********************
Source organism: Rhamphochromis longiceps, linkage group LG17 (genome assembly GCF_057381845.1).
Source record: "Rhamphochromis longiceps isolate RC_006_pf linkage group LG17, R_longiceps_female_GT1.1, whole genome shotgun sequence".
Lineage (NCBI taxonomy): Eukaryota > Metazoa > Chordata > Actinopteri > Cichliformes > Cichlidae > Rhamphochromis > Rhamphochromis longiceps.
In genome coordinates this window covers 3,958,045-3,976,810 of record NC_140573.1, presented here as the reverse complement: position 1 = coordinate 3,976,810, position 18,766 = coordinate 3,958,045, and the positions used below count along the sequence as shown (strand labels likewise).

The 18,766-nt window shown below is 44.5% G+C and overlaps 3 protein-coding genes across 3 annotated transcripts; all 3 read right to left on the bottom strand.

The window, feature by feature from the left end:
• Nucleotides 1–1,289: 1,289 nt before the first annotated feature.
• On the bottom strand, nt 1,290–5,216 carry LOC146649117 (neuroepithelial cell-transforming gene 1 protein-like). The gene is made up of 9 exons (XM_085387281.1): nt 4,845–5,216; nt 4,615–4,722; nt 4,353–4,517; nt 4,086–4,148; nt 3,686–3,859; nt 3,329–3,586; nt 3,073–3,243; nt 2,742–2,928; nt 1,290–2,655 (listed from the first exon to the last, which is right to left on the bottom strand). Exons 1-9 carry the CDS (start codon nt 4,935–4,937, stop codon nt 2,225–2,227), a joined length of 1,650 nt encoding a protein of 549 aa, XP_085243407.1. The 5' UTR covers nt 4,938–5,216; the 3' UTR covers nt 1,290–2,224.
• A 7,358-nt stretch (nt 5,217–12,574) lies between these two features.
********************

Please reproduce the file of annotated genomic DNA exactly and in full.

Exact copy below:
Source organism: Rhamphochromis longiceps, linkage group LG17 (genome assembly GCF_057381845.1).
Source record: "Rhamphochromis longiceps isolate RC_006_pf linkage group LG17, R_longiceps_female_GT1.1, whole genome shotgun sequence".
Lineage (NCBI taxonomy): Eukaryota > Metazoa > Chordata > Actinopteri > Cichliformes > Cichlidae > Rhamphochromis > Rhamphochromis longiceps.
In genome coordinates this window covers 3,958,045-3,976,810 of record NC_140573.1, presented here as the reverse complement: position 1 = coordinate 3,976,810, position 18,766 = coordinate 3,958,045, and the positions used below count along the sequence as shown (strand labels likewise).

The 18,766-nt window shown below is 44.5% G+C and overlaps 3 protein-coding genes across 3 annotated transcripts; all 3 read right to left on the bottom strand.

The window, feature by feature from the left end:
• Nucleotides 1–1,289: 1,289 nt before the first annotated feature.
• On the bottom strand, nt 1,290–5,216 carry LOC146649117 (neuroepithelial cell-transforming gene 1 protein-like). The gene is made up of 9 exons (XM_085387281.1): nt 4,845–5,216; nt 4,615–4,722; nt 4,353–4,517; nt 4,086–4,148; nt 3,686–3,859; nt 3,329–3,586; nt 3,073–3,243; nt 2,742–2,928; nt 1,290–2,655 (listed from the first exon to the last, which is right to left on the bottom strand). Exons 1-9 carry the CDS (start codon nt 4,935–4,937, stop codon nt 2,225–2,227), a joined length of 1,650 nt encoding a protein of 549 aa, XP_085243407.1. The 5' UTR covers nt 4,938–5,216; the 3' UTR covers nt 1,290–2,224.
• A 7,358-nt stretch (nt 5,217–12,574) lies between these two features.